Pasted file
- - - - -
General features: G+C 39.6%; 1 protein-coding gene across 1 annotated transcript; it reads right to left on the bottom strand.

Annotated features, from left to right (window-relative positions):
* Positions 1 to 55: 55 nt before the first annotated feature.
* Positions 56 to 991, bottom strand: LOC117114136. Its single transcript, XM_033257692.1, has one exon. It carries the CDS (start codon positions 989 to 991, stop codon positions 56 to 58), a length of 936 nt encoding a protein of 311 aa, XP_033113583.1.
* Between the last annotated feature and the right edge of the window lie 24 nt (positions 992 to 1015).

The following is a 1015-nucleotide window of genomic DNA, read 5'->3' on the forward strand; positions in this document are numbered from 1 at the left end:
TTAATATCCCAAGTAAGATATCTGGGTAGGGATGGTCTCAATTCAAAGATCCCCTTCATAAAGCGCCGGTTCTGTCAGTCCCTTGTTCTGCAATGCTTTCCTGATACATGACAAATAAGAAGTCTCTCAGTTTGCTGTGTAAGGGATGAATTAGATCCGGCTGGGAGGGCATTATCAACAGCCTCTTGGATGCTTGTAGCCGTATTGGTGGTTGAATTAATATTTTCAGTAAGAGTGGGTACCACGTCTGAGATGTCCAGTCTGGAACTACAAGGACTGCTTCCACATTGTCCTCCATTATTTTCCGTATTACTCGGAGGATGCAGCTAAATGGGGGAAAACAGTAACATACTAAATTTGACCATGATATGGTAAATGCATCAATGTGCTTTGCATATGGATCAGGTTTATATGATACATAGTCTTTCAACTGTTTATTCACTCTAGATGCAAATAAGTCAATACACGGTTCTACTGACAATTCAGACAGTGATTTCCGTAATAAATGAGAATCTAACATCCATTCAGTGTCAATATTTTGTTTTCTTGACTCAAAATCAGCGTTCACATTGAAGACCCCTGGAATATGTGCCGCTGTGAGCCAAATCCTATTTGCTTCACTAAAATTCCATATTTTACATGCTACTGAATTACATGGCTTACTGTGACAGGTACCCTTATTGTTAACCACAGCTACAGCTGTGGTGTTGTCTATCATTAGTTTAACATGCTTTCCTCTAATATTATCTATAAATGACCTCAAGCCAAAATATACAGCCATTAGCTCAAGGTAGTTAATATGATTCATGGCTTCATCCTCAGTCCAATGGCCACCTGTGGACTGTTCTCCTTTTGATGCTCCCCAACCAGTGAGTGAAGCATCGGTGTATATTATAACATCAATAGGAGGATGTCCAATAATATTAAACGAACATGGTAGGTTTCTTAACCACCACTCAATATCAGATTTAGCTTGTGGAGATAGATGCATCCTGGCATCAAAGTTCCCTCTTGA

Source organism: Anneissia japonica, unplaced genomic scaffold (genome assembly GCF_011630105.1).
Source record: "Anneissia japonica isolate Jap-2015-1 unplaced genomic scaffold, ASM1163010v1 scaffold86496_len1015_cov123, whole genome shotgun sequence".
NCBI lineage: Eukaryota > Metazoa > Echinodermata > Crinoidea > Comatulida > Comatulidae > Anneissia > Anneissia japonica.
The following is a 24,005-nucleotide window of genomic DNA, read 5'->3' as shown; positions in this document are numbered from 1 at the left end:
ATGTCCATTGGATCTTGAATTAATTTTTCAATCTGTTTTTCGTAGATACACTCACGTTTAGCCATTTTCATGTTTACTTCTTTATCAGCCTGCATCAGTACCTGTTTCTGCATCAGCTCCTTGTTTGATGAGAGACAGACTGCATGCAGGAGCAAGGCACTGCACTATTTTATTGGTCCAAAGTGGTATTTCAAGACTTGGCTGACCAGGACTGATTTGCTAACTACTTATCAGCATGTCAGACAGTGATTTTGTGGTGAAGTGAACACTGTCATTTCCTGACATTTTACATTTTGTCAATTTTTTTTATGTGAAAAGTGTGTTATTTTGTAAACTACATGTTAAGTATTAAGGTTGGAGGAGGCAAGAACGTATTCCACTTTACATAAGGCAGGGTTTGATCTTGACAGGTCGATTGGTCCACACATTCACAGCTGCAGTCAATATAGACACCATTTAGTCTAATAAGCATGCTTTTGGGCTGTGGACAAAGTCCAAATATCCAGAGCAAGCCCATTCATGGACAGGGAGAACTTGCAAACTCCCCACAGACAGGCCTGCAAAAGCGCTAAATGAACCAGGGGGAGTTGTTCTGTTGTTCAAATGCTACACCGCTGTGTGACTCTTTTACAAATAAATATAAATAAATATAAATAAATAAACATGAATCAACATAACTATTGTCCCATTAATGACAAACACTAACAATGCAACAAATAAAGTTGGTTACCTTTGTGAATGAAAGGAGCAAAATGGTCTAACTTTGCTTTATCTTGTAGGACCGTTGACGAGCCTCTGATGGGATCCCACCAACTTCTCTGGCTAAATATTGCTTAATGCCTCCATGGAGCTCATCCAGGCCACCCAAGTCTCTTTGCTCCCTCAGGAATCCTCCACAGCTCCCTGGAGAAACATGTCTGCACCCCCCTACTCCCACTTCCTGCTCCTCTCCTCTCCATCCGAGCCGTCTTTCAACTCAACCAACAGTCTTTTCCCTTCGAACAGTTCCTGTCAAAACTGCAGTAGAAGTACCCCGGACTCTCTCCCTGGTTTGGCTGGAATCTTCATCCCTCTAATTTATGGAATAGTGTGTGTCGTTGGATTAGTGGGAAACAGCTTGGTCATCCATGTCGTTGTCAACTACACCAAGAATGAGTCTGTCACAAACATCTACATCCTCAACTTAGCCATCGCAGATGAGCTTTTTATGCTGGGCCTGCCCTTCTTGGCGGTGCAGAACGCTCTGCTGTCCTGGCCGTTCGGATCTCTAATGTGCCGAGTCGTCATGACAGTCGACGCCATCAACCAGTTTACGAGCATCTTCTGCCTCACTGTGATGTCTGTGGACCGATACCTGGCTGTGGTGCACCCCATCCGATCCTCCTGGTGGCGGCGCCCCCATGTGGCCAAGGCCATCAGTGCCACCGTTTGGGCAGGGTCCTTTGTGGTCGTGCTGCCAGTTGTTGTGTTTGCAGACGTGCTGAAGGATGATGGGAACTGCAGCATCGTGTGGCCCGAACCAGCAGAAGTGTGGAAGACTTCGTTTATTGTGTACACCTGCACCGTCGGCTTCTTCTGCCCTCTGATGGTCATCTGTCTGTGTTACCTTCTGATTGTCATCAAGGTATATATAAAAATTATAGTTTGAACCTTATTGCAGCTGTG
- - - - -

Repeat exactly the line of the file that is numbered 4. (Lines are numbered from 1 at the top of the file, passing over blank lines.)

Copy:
* Positions 56 to 991, bottom strand: LOC117114136. Its single transcript, XM_033257692.1, has one exon. It carries the CDS (start codon positions 989 to 991, stop codon positions 56 to 58), a length of 936 nt encoding a protein of 311 aa, XP_033113583.1.